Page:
# Problems relating to Absolute Continuity

1. Aug 15, 2007

### bham10246

Hi, it's been awhile since I have studied Lebesgue measure so I'm trying to re-learn the material on my own. Most of my friends don't remember much as well so it's been a bit of a struggle trying to work on these problems on my own. Thank you for any kind of help!

OMIT Question 1. If $f:[a,b]\rightarrow \mathbb{R}$ is absolutely continuous and one-to-one, then is $f^{-1}$ absolutely continuous? If so, prove. If not, provide a counterexample.

OMIT Question 2. If $f:[a,b]\rightarrow [c,d]$ is 1-1 and absolutely continuous, then
OMIT a. is $f^{-1}$ of bounded variation on $[c,d]$?
OMIT b. if $E \subseteq [c,d]$ and $m(E)=0$, then do you think $m(f^{-1}(E))=0$? If I know that $f^{-1}$ is absolutely continuous, then I can prove that $f^{-1}$ sends sets of measure zero to sets of measure zero....

Question 3. Let $f:[0,1] \rightarrow\mathbb{R}$ satisfy $|f(x) - f(y)|\leq |x^{1/3}-y^{1/3}|$ for all $x,y \in [0,1]$. Must $f$ be absolutely continuous? Justify.

My question 3 is hard....

Edit: I removed the last problem which I eventually figured out...

Last edited: Aug 16, 2007
2. Aug 15, 2007

### bham10246

Definition and Theorem

By the way, here are a definition and a theorem in case one has forgotten some terms relating to absolute continuity.

Definition: We say f is absolutely continuous if for any $\epsilon > 0$ there is some $\delta > 0$ so that

$\sum_{j=1,...,N} \left| f(b_j)-f(a_j) \right| < \epsilon$ whenever $\left{ \sum_{j=1,...,N} (b_j-a_j) < \delta \right}$, where the intervals $(a_j, b_j)$ are disjoint.

Theorem: If f is absolutely continuous on [a,b], then f' exists almost everywhere and $f \in L^1([a,b])$. Moreover, for $a \leq x \leq b$,

$\int_a^x f'(y) dy = f(x) -f(a)$.

A few other tools/facts: If f is absolutely continuous, then f is of bounded variation. If f is Lipschitz continuous, then f is absolutely continuous. If f is absolutely continuous, then f is uniformly continuous and continuous.

The reason why I'm having a hard time with these problems is because I don't know enough theorems relating to absolute continuity. So I don't have enough tools which I can apply to these problems.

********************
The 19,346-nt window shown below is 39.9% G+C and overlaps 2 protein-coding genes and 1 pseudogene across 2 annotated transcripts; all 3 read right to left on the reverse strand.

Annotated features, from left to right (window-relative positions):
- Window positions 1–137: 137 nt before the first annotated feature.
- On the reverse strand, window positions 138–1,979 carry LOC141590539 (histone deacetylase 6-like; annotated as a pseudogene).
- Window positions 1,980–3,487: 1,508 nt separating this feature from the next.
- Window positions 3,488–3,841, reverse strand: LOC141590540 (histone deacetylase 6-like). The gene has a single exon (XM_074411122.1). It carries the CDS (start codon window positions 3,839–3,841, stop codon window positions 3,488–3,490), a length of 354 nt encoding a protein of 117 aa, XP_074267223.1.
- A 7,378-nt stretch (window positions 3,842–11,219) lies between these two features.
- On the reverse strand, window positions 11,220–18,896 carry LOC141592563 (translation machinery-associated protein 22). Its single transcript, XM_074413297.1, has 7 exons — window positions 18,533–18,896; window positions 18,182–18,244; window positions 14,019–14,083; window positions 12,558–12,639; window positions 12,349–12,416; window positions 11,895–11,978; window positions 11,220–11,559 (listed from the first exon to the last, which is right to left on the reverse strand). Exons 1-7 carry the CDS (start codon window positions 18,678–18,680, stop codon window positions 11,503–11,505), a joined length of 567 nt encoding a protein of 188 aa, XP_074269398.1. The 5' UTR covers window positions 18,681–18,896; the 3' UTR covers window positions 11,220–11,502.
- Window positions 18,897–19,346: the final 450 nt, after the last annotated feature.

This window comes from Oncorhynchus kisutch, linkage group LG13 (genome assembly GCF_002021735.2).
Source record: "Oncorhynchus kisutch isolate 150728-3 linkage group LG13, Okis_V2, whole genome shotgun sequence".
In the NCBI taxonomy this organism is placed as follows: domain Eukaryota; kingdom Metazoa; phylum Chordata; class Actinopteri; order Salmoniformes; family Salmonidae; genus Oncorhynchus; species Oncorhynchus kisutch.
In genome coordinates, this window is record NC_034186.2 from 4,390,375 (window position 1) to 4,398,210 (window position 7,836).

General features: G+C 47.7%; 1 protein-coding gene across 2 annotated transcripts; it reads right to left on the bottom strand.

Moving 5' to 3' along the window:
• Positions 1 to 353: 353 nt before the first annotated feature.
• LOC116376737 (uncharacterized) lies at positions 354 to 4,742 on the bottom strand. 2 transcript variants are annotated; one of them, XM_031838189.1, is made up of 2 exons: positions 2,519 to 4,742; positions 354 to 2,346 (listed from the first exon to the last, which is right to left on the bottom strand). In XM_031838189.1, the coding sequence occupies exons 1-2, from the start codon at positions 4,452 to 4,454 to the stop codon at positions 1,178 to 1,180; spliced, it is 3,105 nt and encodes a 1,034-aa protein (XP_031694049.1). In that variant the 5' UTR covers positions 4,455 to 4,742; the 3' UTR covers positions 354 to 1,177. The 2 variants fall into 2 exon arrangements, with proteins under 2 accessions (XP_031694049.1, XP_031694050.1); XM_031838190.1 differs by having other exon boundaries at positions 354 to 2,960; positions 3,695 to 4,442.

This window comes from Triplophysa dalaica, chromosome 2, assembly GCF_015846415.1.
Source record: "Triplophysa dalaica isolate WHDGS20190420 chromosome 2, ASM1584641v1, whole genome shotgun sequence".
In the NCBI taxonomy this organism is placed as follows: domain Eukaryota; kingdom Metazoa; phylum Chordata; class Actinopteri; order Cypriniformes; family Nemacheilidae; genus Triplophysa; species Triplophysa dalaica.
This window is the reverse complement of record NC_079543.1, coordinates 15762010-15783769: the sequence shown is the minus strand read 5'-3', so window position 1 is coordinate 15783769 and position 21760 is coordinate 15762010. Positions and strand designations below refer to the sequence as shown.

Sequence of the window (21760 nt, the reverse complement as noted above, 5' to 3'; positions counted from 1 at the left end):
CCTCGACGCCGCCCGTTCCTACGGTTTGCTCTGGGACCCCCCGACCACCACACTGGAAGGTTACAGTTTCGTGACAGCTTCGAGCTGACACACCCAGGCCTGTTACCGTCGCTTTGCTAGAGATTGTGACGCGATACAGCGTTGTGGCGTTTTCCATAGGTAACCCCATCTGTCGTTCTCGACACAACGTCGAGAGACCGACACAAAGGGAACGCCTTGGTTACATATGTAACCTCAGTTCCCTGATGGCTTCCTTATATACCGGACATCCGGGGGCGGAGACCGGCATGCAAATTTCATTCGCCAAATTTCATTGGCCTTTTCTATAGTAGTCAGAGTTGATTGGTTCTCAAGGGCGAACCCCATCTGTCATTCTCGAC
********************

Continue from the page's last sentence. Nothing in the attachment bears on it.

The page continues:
I'll think about these some more...

3. Aug 16, 2007

### mathwonk

absolute continuity is the property you need to insure that having derivative = 0, a.e., makes the function constant, i believe. thats what it is realy for, to generalize the MVT, and hence make integration possible. so to me these questions seems pretty artificial and technical, if i may say so.

Last edited: Aug 16, 2007
4. Aug 16, 2007

### bham10246

Thanks for your reply Mathwonk! And thanks for all the other comments from the other (algebra) post. I haven't been able to keep up with all the comments because I'm currently reviewing analysis. But I will read them in next week's time.

I figured out all of the above except for my Question 3. I can type what I came up with so far (a partial proof), but I can't finish it or can I come up with a counterexample...

By the way, above comment is a good intuition! It helps to understand absolute continuity better!

Last edited: Aug 16, 2007
5. Aug 16, 2007

### bham10246

Let's modify the above problem and assume $|f(x) - f(y)|\leq |x^{1/2}-y^{1/2}|$ instead. I don't know if this is easier.

Proof: Let $\cup_{i=1}^N (a_i, b_i)$ be a disjoint union of open intervals in [0,1] such that $\sum_{i=1}^n (b_i-a_i) < \delta$.

Then $\sum_{i=1}^N |f(b_i)-f(a_i)|\leq \sum_{i=1}^N |(b_i)^{1/2}-(a_i)^{1/2}| = \sum_{i=1}^N | b_i-a_i |/|(b_i)^{1/2}+(a_i)^{1/2}|$

I want to show that this is less than epsilon.

Since $(a_i, b_i)$ is an open interval, $a_i \not = b_i$ right? So we have $\sum_{i=1}^n b_i+ a_i > c$ for some c...

I would like to find a lower bound...

6. Aug 16, 2007

### mathwonk

i guess for 3, i would take f = x^1/3 and see if it is lipschitz, probably not. then try to see if abs contin.

this also suggests answers to questions about inverses of abs cont fcns.

and read the lebesgue decomposition lemma.?

it seems also that an absolutely continuous fcn is the integral of its derivative. now the derivative of x^1/3 is unbounded but has an improper integral.

i dont know how to use this. probably a little reading or googling is in order.

well wiki says local absolute continuity is equivalent to absolute continuity of the distribution derivative. so the unboundedness of the derive may imply x^1/3 is not abs contin. see royden if available. this is my weakest basic pure subject.

Last edited: Aug 16, 2007
7. Aug 16, 2007

### quasar987

Here's another thm for you: Differentiable ==> Lipschitz continuous.

So if you want to follow mathwonk's program, you just have to investigate lipschitz zness at x=0. (it probably isn't)

8. Aug 16, 2007

### mathwonk

it does not have to be diffble everywhere, just a.e.

and i think the result is that continuous derivative implies lipschitz.

http://planetmath.org/encyclopedia/FundamentalTheoremOfCalculusForTheLebesgueIntegral.html [Broken]

it all depnds on whether x^(-2/3) is L1 on [0,1] or not and represents x^(1/3) as an integral which i think it does, in the lebesgue sense.

i.e. x^1/3 does seem to be the lebesgue integral of its unbounded derivative. so then one just applies the defn of abs con to get the answer yes? to prob 3?

Last edited by a moderator: May 3, 2017
9. Aug 16, 2007

### quasar987

Allow me.

Since f is differentiable at x, given e>0, there is a d>0 such that |h|<d ==>

$$|f(x+h) - f(x) - f'(x)h| \leq \epsilon |h|$$

Thus, by the "modified" triangle inequality,

$$|f(x+h) - f(x)| \leq |f'(x)h|+\epsilon |h|=(|f'(x)|+\epsilon)|h|$$

This is the inequality required for Lipschitz continuity at x.

10. Aug 17, 2007